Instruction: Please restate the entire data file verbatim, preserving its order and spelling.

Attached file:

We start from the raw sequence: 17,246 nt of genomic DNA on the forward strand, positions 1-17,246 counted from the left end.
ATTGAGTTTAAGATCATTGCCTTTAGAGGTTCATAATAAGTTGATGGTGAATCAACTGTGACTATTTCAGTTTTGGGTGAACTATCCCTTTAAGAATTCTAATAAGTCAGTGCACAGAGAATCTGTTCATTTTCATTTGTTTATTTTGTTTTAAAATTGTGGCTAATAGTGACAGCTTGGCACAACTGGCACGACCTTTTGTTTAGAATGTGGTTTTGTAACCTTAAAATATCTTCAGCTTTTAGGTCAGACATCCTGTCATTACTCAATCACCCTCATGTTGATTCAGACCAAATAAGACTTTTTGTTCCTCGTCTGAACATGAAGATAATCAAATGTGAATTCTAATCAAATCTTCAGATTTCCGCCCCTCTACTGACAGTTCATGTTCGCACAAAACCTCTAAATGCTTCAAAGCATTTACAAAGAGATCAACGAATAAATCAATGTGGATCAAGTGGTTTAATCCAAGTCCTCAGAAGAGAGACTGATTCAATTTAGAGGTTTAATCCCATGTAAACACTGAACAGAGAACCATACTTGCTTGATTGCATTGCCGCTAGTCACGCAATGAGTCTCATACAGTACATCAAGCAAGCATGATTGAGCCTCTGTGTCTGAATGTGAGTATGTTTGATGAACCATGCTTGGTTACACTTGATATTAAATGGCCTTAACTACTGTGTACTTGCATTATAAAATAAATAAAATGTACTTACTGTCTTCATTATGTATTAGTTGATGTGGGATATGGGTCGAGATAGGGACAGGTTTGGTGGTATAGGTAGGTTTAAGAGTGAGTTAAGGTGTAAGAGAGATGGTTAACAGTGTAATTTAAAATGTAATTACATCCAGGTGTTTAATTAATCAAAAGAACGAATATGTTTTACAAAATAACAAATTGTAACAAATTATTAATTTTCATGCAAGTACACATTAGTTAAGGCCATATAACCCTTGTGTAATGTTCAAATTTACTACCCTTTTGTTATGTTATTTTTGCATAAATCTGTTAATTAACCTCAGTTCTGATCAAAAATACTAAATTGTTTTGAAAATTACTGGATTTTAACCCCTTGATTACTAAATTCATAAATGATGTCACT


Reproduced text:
We start from the raw sequence: 17,246 nt of genomic DNA on the forward strand, positions 1-17,246 counted from the left end.
ATTGAGTTTAAGATCATTGCCTTTAGAGGTTCATAATAAGTTGATGGTGAATCAACTGTGACTATTTCAGTTTTGGGTGAACTATCCCTTTAAGAATTCTAATAAGTCAGTGCACAGAGAATCTGTTCATTTTCATTTGTTTATTTTGTTTTAAAATTGTGGCTAATAGTGACAGCTTGGCACAACTGGCACGACCTTTTGTTTAGAATGTGGTTTTGTAACCTTAAAATATCTTCAGCTTTTAGGTCAGACATCCTGTCATTACTCAATCACCCTCATGTTGATTCAGACCAAATAAGACTTTTTGTTCCTCGTCTGAACATGAAGATAATCAAATGTGAATTCTAATCAAATCTTCAGATTTCCGCCCCTCTACTGACAGTTCATGTTCGCACAAAACCTCTAAATGCTTCAAAGCATTTACAAAGAGATCAACGAATAAATCAATGTGGATCAAGTGGTTTAATCCAAGTCCTCAGAAGAGAGACTGATTCAATTTAGAGGTTTAATCCCATGTAAACACTGAACAGAGAACCATACTTGCTTGATTGCATTGCCGCTAGTCACGCAATGAGTCTCATACAGTACATCAAGCAAGCATGATTGAGCCTCTGTGTCTGAATGTGAGTATGTTTGATGAACCATGCTTGGTTACACTTGATATTAAATGGCCTTAACTACTGTGTACTTGCATTATAAAATAAATAAAATGTACTTACTGTCTTCATTATGTATTAGTTGATGTGGGATATGGGTCGAGATAGGGACAGGTTTGGTGGTATAGGTAGGTTTAAGAGTGAGTTAAGGTGTAAGAGAGATGGTTAACAGTGTAATTTAAAATGTAATTACATCCAGGTGTTTAATTAATCAAAAGAACGAATATGTTTTACAAAATAACAAATTGTAACAAATTATTAATTTTCATGCAAGTACACATTAGTTAAGGCCATATAACCCTTGTGTAATGTTCAAATTTACTACCCTTTTGTTATGTTATTTTTGCATAAATCTGTTAATTAACCTCAGTTCTGATCAAAAATACTAAATTGTTTTGAAAATTACTGGATTTTAACCCCTTGATTACTAAATTCATAAATGATGTCACT